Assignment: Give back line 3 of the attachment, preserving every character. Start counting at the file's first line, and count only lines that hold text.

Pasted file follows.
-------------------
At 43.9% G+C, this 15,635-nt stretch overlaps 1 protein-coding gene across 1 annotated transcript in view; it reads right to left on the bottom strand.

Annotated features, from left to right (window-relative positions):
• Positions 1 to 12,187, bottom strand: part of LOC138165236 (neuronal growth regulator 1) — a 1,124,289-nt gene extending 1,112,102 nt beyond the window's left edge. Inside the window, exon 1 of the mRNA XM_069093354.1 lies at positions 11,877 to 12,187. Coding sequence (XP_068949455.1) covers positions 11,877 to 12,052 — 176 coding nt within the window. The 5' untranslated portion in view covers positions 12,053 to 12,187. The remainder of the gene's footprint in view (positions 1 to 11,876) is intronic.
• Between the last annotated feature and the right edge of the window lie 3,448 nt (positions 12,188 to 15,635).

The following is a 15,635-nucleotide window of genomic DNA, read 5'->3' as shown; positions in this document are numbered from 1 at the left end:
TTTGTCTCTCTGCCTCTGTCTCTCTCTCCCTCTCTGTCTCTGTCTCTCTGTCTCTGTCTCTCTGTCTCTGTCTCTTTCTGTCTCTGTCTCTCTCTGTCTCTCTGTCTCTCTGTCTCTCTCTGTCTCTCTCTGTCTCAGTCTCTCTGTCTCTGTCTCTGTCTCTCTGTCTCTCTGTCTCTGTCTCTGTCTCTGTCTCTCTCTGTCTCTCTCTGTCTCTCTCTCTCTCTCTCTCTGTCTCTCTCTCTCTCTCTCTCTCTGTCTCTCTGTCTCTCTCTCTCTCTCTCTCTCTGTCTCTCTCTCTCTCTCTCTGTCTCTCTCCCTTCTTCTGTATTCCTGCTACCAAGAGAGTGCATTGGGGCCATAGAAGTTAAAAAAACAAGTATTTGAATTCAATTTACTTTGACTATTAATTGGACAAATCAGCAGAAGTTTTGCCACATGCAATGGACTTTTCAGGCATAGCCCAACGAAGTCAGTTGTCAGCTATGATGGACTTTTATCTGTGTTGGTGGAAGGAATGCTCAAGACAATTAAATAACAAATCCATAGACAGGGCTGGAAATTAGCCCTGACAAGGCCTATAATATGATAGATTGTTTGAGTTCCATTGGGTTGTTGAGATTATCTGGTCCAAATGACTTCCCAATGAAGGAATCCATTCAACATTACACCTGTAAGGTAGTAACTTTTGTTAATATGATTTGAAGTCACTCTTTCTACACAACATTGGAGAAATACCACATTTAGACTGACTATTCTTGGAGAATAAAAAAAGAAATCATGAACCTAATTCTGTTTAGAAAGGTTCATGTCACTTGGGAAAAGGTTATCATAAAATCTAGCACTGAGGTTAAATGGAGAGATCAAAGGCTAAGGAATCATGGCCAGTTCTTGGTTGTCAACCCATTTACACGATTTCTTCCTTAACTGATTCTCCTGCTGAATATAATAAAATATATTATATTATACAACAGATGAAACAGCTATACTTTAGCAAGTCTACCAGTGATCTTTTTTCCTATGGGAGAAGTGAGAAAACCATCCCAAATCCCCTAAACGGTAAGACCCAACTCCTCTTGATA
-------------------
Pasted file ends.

• Positions 1 to 12,187, bottom strand: part of LOC138165236 (neuronal growth regulator 1) — a 1,124,289-nt gene extending 1,112,102 nt beyond the window's left edge. Inside the window, exon 1 of the mRNA XM_069093354.1 lies at positions 11,877 to 12,187. Coding sequence (XP_068949455.1) covers positions 11,877 to 12,052 — 176 coding nt within the window. The 5' untranslated portion in view covers positions 12,053 to 12,187. The remainder of the gene's footprint in view (positions 1 to 11,876) is intronic.